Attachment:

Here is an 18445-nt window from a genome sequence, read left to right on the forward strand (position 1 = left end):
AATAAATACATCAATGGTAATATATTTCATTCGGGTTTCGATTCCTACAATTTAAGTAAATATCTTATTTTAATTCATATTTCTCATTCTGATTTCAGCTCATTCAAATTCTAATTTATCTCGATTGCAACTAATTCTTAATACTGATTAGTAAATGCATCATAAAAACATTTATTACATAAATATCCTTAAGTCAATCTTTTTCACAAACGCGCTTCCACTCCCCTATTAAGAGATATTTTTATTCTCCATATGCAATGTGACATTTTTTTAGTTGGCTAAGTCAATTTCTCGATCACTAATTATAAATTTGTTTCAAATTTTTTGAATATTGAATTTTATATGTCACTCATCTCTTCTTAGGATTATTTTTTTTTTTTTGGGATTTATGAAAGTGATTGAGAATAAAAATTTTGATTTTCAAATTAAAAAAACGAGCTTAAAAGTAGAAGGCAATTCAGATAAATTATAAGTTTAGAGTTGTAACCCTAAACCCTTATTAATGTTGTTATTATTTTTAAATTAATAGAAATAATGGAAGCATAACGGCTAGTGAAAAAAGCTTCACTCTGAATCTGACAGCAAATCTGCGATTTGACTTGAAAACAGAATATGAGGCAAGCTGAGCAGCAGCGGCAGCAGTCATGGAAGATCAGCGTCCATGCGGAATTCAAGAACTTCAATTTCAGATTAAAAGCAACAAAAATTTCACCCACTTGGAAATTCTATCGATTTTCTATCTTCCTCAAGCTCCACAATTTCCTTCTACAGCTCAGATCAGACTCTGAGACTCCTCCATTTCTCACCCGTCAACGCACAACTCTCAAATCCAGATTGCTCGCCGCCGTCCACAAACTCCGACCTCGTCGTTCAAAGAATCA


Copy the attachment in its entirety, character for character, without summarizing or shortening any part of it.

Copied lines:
Here is an 18445-nt window from a genome sequence, read left to right on the forward strand (position 1 = left end):
AATAAATACATCAATGGTAATATATTTCATTCGGGTTTCGATTCCTACAATTTAAGTAAATATCTTATTTTAATTCATATTTCTCATTCTGATTTCAGCTCATTCAAATTCTAATTTATCTCGATTGCAACTAATTCTTAATACTGATTAGTAAATGCATCATAAAAACATTTATTACATAAATATCCTTAAGTCAATCTTTTTCACAAACGCGCTTCCACTCCCCTATTAAGAGATATTTTTATTCTCCATATGCAATGTGACATTTTTTTAGTTGGCTAAGTCAATTTCTCGATCACTAATTATAAATTTGTTTCAAATTTTTTGAATATTGAATTTTATATGTCACTCATCTCTTCTTAGGATTATTTTTTTTTTTTTGGGATTTATGAAAGTGATTGAGAATAAAAATTTTGATTTTCAAATTAAAAAAACGAGCTTAAAAGTAGAAGGCAATTCAGATAAATTATAAGTTTAGAGTTGTAACCCTAAACCCTTATTAATGTTGTTATTATTTTTAAATTAATAGAAATAATGGAAGCATAACGGCTAGTGAAAAAAGCTTCACTCTGAATCTGACAGCAAATCTGCGATTTGACTTGAAAACAGAATATGAGGCAAGCTGAGCAGCAGCGGCAGCAGTCATGGAAGATCAGCGTCCATGCGGAATTCAAGAACTTCAATTTCAGATTAAAAGCAACAAAAATTTCACCCACTTGGAAATTCTATCGATTTTCTATCTTCCTCAAGCTCCACAATTTCCTTCTACAGCTCAGATCAGACTCTGAGACTCCTCCATTTCTCACCCGTCAACGCACAACTCTCAAATCCAGATTGCTCGCCGCCGTCCACAAACTCCGACCTCGTCGTTCAAAGAATCA